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P3 Group B Streptococcal (GBS) disease in UK and Irish infants younger than 90 days, 2014–2015
  1. C O'Sullivan1,
  2. T Lamagni2,
  3. A Efstratiou3,
  4. D Patel3,
  5. R Cunney4,
  6. M Meehan4,
  7. A Reynolds5,
  8. R Campbell6,
  9. L Doherty7,
  10. M Boyle8,
  11. E Davies9,
  12. P Heath1
  1. 1Paediatric Infectious Diseases Research Group, St George’s University of London, London, UK
  2. 2Healthcare Associated Infection & Antimicrobial Resistance Department, Public Health England, London, UK
  3. 3National Infection Service, Public Health England, London, UK
  4. 4Epidemiology & Molecular Biology (EMBU) Laboratory, Children’s University Hospital, Dublin, Ireland
  5. 5Vaccine Preventable Diseases – Respiratory Viral Team, Health Protection Scotland, Glasgow, UK
  6. 6Information Section, Public Health Agency Northern Ireland, Belfast, UK
  7. 7Health Protection Service, Public Health Agency Northern Ireland, Belfast, UK
  8. 8Public Health/Screening, Department of Health and Social Services and Public Health, Belfast, UK
  9. 9Infection Prevention and Control, Cardiff and Vale Health Board, Cardiff, UK


Aims To define the burden of group B Streptococcal disease in infants younger than 90 days in 2014–2015; their clinical presentation; the frequency of established risk factors; the mortality and short-term complication rates (at hospital discharge); the responsible serotypes and their distribution. In addition, to compare these parameters to those of the previous national surveillance in 2000–2001.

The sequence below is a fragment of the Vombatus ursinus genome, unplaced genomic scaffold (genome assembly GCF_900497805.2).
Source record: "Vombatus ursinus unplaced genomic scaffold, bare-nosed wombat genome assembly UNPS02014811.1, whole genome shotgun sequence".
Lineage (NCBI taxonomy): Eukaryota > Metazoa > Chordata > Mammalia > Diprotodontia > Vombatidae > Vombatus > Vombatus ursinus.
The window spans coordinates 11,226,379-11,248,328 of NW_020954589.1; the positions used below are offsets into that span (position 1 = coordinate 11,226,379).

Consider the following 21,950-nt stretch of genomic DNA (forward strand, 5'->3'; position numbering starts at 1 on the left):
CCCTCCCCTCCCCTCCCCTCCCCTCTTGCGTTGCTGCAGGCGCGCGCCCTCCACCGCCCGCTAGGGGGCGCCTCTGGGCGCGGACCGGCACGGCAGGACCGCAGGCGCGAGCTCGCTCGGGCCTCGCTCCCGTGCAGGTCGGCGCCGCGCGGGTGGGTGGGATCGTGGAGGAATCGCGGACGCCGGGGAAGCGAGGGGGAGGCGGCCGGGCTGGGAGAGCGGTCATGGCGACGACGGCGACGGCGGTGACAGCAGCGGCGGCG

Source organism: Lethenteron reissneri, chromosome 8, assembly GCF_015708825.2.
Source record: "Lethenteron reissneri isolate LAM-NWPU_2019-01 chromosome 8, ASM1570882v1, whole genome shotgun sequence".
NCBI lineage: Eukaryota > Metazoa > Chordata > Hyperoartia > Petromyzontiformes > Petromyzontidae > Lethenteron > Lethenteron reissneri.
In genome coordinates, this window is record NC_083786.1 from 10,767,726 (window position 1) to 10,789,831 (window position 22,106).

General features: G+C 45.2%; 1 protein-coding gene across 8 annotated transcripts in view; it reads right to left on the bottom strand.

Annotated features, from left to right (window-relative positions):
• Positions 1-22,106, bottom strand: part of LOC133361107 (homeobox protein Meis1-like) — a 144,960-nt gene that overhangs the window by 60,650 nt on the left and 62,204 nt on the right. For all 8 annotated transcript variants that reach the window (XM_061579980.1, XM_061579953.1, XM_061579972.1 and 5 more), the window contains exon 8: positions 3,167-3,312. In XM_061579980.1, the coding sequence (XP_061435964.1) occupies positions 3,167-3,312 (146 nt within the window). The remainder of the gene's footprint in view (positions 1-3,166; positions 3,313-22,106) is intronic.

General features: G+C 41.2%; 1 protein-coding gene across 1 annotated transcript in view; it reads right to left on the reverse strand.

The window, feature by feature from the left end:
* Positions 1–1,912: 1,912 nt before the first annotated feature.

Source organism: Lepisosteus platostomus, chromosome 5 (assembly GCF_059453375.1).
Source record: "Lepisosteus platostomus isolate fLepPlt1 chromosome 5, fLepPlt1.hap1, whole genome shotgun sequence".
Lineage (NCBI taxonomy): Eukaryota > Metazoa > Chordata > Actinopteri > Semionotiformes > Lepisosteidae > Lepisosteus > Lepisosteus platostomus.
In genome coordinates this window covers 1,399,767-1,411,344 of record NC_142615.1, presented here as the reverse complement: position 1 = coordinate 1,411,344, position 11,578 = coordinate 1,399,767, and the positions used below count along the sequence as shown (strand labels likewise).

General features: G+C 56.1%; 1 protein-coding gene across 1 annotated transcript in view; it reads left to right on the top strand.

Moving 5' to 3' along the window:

Methods Prospective, enhanced, active surveillance was undertaken through the British Paediatric Surveillance Unit (BPSU), microbiology reference laboratories and national public health agencies.

Cases were identified by paediatricians and microbiologists. Paediatricians reporting a case were asked to complete a questionnaire. Microbiologists were encouraged to report cases through established routine laboratory reporting systems, and to submit all invasive GBS isolates to the relevant Reference Units. Surveillance was then enhanced by reconciling data from the clinicians and laboratory reports with referred isolates. Referral of isolates was further optimised through direct contact with all microbiology departments.

Results In the 13 months from April 2014 817 cases were identified (incidence 0.89/1000 live births, 95% CI; 0.87–0.91). The incidence for early-onset (EO) disease was 0.54/1000 (0.51–0.57), and for late-onset (LO) disease 0.36/1000 (0.33–0.39).

Clinical information is currently available for 77% of cases. Serotype information is available for 46% of cases. Of those cases where gestation is available, 21% of EO cases and 40% of LO cases were in infants born prematurely.

36% of EO cases where information is available had one or more risk factors present at or before delivery.

There were 147 meningitis cases (55 EO, 92 LO).

38 infants died (4.7%); 16 were EO cases and 22 were LO.

Conclusion Since the national surveillance of 2000–2001 there has been a significant increase in the incidence of invasive GBS disease in all five British Isles countries. There has been a proportionately greater increase in the incidence of LO disease; however the increase was also evident for EO incidence, despite the presence of national prevention guidelines. New strategies for preventing GBS in this age group are urgently required.

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